This holiday remembers neither a war, nor the death of a martyr, nor a seasonal change, nor a leader’s birthday nor any event commonly called upon as the origin of a holiday.
Today followers of the Bahai Faith celebrate a simple conversation between two men in a quiet house in Shiraz, Persia, on the evening of May 23, 1844.
The two men were Mulla Husayn and Siyyad Ali Muhammad, and the date is considered to be the foundation of the Bahai religion and the beginning of its ‘Badi’ calendar.
Mulla Husayn, was traveling through Persia with two companions. They had been informed by their teacher Siyyid Kazin just before he died that the Qa’im–the Promised One of Shi’a Islam–was about to make his presence known. Kazin ordered his students to set out and find this long-awaited Qa’im and with him the fulfillment of the prophecies of their sect.
Siyyid Kazin passed on to Mulla Husayn some indicators of the coming Qa’im. He would be of pure lineage, of noble descent (of Muhammad’s daughter Fatimah), of medium height and build, endowed with innate spiritual and philosophical knowledge, free from bodily deficiency, and he would be a non-smoker.
In addition Kazim offered specific tests of wisdom that would be posed to any claiming to be the Qa’im, and he further predicted that the true Qa’im, upon answering the preceding tests would immediately and of his own volition launch into the deepest and most revealing commentary of the Qur’an’s Sura of Yusuf (Joseph) the world had never known.
After traveling for many months, Mulla Husayn and his companions reached Shiraz in what is now Iran. Just before evening they separated with plans to meet up later that night.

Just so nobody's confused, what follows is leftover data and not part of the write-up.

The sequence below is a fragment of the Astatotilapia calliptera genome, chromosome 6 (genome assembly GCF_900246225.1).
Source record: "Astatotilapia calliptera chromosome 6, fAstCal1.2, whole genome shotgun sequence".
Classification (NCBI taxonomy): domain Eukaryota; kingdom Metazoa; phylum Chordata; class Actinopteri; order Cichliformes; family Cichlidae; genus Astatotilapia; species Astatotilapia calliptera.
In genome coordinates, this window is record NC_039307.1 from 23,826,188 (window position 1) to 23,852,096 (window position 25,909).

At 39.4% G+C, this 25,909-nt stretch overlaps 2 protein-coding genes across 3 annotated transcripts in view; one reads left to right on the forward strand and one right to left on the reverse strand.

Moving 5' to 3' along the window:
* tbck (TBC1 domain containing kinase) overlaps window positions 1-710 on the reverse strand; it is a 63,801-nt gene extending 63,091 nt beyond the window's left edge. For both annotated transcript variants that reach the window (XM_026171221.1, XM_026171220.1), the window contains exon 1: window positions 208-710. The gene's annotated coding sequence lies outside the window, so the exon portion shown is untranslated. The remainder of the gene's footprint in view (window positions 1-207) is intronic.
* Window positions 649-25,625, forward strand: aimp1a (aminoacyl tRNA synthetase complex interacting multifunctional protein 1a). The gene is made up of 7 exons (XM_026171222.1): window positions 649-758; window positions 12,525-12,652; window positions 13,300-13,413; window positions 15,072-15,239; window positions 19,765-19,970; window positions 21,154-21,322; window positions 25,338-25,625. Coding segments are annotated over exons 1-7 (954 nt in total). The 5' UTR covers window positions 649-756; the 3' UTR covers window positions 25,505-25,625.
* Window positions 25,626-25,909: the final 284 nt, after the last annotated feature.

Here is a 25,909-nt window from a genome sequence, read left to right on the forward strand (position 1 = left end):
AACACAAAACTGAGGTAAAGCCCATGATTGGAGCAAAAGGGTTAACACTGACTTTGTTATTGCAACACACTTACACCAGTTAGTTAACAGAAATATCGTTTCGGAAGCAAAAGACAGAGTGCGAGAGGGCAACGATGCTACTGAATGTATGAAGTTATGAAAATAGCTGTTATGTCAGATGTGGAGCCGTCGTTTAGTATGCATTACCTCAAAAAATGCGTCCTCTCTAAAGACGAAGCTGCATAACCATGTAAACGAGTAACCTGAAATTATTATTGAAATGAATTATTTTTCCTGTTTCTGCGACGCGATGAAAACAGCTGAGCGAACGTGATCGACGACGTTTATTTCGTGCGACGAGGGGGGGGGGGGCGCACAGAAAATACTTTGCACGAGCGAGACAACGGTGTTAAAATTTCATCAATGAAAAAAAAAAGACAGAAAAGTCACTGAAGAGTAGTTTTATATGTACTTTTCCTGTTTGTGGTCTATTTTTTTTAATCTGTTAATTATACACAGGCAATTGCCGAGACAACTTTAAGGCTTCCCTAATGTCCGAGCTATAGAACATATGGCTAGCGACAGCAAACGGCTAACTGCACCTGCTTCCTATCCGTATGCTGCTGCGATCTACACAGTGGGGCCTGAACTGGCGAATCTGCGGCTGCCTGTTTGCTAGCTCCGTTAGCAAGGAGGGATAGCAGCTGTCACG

On the streets of Shiraz, Mulla Husayn encountered a gentle young man with a soothing voice and a strange yet penetrating demeanor. The stranger introduced himself as Siyyad Ali Muhammad and invited Husayn back to his house. Despite Husayn’s protests that his friends were waiting for him, the young man assured him, “Commit them to the care of God, He will surely protect and watch over them.”
At the house the two men talked over tea. Husayn recalled:
His dignity and self-assurance silenced me. I renewed my ablutions and prepared for prayer…It was about an hour after sunset when my youthful Host began to converse with me: “Whom, after Siyyid Kazin, do you regard as his successor and your leader?” asked Siyyad Ali Muhammad.
Mulla Husayn replied: “At the hour of his death, our departed teacher insistently exhorted us to forsake our homes, to scatter far and wide, in quest of the promised Beloved.”
Husayn told the young man all the features Kazin predicted the the Qa’im would have, whereupon the young man replied, “Behold, all these signs are manifest in Me!”
Shocked at the man’s audacity, Husayn proceeded to grill the impostor with tests based on the teachings of his teacher Kazin and Kazin’s teacher Shaykh Ahmad.
“Within a few minutes He had, with characteristic vigour and charm, unravelled all its mysteries and resolved all its problems…He further expounded to me certain truths which could be found neither in the reported sayings of the Imams of the Faith, nor in the writings of Shaykh Ahmad and Siyyid Kazin.”
Finally, the moment of truth: Without provocation, the man took pen to paper and wrote, without hesitation, the first chapter in the beginning of what would be his great commentary on the Sirah of Joseph.
When Husayn accepted the veracity of the man’s claim, Siyyad Ali Muhammad announced the name he would be known as for the rest of his life and for generations after: the Báb, or “the Gate”.
The Bab is one of the two divine messengers of God of the Baha’i Faith. He foretold the coming of the religion’s great prophet Baha’u’llah.